Toma Waverly

The morning Toma die, I was sitting out under that busted up concrete mez in front the old ferry terminal, back to the grimy ply board stuck up where glass used to be, picking black dot flies out the swarm with the pea green laser I stole from the knickknack lady selling garbage art to tourists, other end of the plaza. She’d a been pissed, but I’m a better pickpocket than most kids.

Sure I coulda stole the cash off a suiter and bought the thing myself, proly woulda been the right thing to do, but she been a bitch to me a whole week ‘fore I stole it, shouting some shit about my being a carrier and chasing me off my usual corner. Was bullshit, I’m telling you, I ain’t never been sick with the catch and I had plenty chance to. Believe you me.

Anyway I was feeling good and situated, playing my shooter, doing my part to clean up the city, careful as an angel not to get my weapon in anyones eyes, that shit’ll burn a season, I should know, when ain’t nothing but Toma Waverly decides he deserves my attention. He could earn it, sure, but I wasn’t givin' it away.

“I’m going to tell the Peace Keepers you’ve got a unwarranted weapon.” That big dopey American accent a his made everything sound like an Ironman picture: Genius, billionaire, playboy, philanthropist.

“Go ahead. I’m sure they just love to hear ’bout your little side bidness.”

“It’s not side. It’s a day job, proper and paying.” He crossed his arms, the way older boys do when they tryin’a intimidate you, all puffed ego in patched denims. Adorable.

“Hey, you tell the story you need, I'm fine with that.” I smirked, blasting a few more buzzers and watchin'um bounce against that cracked out pavement. “I ain’t judging but PeK’s don’t give second-handers too much respect. You better off on my good side. I mean if I dun had a good side that is.” I wasn’t lying to the boy, just givin’ him truth at sunrise, when the lights still happy to be here and everythings lookin’ prettier than at noon. “You know I’m right.”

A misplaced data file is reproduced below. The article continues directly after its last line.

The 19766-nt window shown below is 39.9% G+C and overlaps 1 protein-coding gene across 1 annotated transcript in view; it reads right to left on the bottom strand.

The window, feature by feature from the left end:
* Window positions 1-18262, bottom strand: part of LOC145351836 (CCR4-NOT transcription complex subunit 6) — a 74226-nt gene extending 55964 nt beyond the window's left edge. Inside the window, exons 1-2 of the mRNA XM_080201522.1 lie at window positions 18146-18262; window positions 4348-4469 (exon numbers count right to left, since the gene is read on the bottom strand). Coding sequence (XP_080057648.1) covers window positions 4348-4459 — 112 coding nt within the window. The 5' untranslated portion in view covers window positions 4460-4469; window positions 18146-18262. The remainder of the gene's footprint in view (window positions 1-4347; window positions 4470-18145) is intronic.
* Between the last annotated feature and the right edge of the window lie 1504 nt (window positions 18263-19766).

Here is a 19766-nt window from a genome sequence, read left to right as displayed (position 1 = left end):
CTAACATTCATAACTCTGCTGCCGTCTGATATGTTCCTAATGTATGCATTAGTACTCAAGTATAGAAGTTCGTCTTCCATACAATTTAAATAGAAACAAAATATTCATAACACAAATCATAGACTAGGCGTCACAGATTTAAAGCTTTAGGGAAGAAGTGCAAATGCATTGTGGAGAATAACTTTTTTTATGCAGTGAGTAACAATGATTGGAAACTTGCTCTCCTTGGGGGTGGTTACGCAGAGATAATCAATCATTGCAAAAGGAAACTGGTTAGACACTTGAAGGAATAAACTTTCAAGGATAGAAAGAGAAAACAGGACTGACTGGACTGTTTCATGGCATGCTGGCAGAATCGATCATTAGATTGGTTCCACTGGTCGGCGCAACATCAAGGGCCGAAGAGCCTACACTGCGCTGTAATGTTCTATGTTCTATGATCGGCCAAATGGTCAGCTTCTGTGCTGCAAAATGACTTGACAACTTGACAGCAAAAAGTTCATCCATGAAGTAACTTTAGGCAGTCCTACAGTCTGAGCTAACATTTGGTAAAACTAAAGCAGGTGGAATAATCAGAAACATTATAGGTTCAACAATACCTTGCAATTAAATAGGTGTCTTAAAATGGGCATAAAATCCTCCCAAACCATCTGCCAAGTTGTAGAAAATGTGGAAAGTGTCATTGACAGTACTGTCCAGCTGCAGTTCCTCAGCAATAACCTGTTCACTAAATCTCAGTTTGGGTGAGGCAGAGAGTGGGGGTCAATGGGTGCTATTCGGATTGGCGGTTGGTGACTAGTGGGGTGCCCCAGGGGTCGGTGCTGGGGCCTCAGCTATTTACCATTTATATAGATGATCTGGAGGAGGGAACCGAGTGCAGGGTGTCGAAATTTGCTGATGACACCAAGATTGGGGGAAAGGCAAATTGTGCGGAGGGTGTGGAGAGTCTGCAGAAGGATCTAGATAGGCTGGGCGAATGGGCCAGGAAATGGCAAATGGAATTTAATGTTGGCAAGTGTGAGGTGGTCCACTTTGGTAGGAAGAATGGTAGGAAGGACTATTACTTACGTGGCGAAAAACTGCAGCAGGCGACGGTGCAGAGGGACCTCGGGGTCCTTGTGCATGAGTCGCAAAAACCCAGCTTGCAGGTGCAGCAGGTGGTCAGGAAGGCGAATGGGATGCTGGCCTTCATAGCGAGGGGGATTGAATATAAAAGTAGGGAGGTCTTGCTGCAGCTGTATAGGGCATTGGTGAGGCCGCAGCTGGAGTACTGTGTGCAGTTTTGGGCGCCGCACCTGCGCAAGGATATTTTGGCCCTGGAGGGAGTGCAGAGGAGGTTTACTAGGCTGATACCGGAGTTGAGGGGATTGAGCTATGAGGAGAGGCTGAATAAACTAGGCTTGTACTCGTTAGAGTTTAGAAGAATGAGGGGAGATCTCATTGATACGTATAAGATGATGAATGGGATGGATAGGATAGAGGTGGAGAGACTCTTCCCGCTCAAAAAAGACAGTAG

He huffed and sat down, close as shoulders, saying, “Didn’t mean it anyway. Just joking aro-”

Don’t think I ever heard the gun. Not till my brain played firecrackers and movie explosions over repeat dreams of that next second, that special kinda sick that comes of blood and terror.

Before all that, the worst thing about Toma wasn’t the nasty mouth he had on him, I mean we all had a mouthful of blacks but this boy sport the brokenest out teeth you ever saw. But worse than that, worse than the hair or the sore spots, was that eye. Toma was missing a whole eyeball right out the socket. You could stick a whole finger in there and he didn’t even flinch. He would flinch though on a new’en. He tell um ‘Yeah go head. It don’t hurt none’ then shout and hollar a fit when they did it. The looks on their faces... He knew I liked it when it hurt him, even if it was just pretend. Big shot play act’n, just for me.

He aint got no eyes now though. No head to put ‘em in. No blood to feed ‘em. Toma gone and the Peace Keepers made good sure he ain’t never coming back. Some crazy would pop a PeK next day in Toma name, claiming balance on that never ending debt exchange. As if revenge ever made a thing new again.